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Dec 31, 2010

I have been cooking and eating asparagus for many years, usually steamed and buttered or, rarely, with hollandaise sauce.  My love affair with asparagus has been ongoing, but like a lazy lover, it's been the missionary position (steamed and buttered) for most of our relationship.  Who would have imagined that my grown daughter would reignite my passion for asparagus simply by laying the lovely spears on a cookie sheet, sprinkling olive oil and a bit of salt and pepper on them, and broiling them.  Oh, the gorgeous aroma of those regal spears; how it weaved through the kitchen and into the dining room where I inhaled a new and fragrant asparagus perfume.  A first bite, cooked yet crunchy, yielded to my mouth and I was once again instantly, completely besotted by this relative to the Lily.  Next time my daughter cooked asparagus at my home, she added crumbled blue cheese to the asparagus and baked it for 10 minutes.  What can I say to describe the result?  It was like tasting first love for the second time, a rare and wonderful experience.

Yesterday I finished the leftover baked asparagus from Christmas dinner.  My husband doesn't eat asparagus; his passion is green beans and broccoli, and I'm okay with that.  He enjoys my love of asparagus because my passion for it often spills over into a passion we share, making me wonder if asparagus has aphrodisiac properties.  I decided to investigate.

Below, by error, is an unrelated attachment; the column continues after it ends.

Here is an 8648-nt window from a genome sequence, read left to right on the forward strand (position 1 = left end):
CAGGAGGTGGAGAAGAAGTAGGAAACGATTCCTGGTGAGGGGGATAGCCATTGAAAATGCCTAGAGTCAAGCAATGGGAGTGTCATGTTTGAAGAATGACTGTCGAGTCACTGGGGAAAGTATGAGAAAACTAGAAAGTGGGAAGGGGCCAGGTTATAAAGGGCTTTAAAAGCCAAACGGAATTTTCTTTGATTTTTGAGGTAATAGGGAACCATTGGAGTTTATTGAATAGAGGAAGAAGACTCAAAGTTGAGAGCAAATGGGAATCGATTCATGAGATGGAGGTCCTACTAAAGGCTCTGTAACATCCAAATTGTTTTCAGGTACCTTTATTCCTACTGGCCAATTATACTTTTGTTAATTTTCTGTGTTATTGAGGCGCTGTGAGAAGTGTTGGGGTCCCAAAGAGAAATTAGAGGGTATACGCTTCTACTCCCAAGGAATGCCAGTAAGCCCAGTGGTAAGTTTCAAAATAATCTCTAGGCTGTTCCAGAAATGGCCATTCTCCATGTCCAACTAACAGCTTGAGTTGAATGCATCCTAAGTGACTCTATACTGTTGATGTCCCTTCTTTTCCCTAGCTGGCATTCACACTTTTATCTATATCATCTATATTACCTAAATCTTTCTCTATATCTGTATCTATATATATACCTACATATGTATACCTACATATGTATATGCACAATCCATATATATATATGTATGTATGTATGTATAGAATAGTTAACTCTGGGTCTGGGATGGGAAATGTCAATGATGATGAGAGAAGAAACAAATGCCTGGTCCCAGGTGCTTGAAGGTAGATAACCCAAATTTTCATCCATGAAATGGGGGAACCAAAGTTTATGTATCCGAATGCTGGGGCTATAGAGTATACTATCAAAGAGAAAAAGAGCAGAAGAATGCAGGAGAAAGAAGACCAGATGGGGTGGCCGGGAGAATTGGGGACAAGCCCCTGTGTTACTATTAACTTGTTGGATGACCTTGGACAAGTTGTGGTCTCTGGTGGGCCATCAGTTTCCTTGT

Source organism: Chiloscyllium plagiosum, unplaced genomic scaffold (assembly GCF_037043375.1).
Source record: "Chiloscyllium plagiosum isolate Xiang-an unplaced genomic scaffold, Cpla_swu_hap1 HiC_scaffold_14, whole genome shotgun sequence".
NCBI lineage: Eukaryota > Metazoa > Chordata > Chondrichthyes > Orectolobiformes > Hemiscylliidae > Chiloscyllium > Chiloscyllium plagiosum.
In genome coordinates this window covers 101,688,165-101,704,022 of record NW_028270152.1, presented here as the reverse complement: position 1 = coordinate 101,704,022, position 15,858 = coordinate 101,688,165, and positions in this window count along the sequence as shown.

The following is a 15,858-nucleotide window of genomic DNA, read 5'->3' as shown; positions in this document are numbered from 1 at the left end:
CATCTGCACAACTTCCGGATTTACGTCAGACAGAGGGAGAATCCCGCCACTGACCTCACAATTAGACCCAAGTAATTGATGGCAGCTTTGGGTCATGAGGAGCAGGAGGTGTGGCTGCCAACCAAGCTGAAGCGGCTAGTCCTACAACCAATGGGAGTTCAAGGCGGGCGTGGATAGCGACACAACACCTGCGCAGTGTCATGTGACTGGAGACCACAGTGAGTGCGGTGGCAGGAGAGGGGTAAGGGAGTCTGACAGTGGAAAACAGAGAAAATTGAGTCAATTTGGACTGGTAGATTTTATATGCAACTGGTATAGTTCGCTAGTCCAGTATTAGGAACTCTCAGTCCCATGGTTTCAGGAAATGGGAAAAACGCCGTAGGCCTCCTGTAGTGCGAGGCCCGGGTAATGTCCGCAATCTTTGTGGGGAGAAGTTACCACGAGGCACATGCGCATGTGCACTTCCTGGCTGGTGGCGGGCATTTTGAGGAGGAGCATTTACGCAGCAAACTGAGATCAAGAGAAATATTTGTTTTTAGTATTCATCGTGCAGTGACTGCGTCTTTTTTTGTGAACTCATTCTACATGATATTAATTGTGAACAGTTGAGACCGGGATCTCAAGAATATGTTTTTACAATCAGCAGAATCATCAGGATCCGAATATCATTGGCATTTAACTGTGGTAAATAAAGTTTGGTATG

Asparagus has more than looks and taste.  A 1-cup serving provides 66% of the daily recommended amount of folate, which reduces one's risk of heart disease and heart attacks.  It's been used throughout the ages to treat swelling  for arthritis and rheumatism and is a natural diuretic.  Asparagus is a good source of potassium and it's very low in sodium.  A cup of asparagus eaten frequently with meals during the early stages of pregnancy supplies enough folate, a B vitamin, to help the nervous system of the fetus to develop properly and can prevent birth defects such as spina bifida.  Even though folate is found in many green, leafy vegetables, folate deficiency is the biggest vitamin deficiency in the world.  I guess Americans aren't the only people who don't like to eat their vegetables.

Asparagus is also an excellent way to get a big helping of vitamin K, vitamin C and vitamin A, as well as being a source of vitamin B1, B2, B3 and B6, along with manganese, copper, phosphorous, potassium, protein and of course, fiber.  It even has been known to reduce menstrual cramps, and I'll vouch for it as an aphrodisiac.  Some reports suggest it has anti-aging properties, another reason to keep it on the menu.

 As a vegetarian since 1979, I've cooked asparagus and used it as pasta, added it to pasta with a little olive oil, and in general eaten more than my share.  But now that I have new ways to cook asparagus, it's like starting over with a new vegetable.  And now, my ode to this elegant edible.

Asparagus, your spear of green is like a dart shot to my heart, as raw you are a flirty veg, and baked you send me to the edge, I think that I shall never eat a better food, fait accompli.

Try 'em, you'll love 'em.

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Posted: Dec 31, 2010 11:48am

 

 
 
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Pat L.
, 2, 1 child
Chicago, IL, USA
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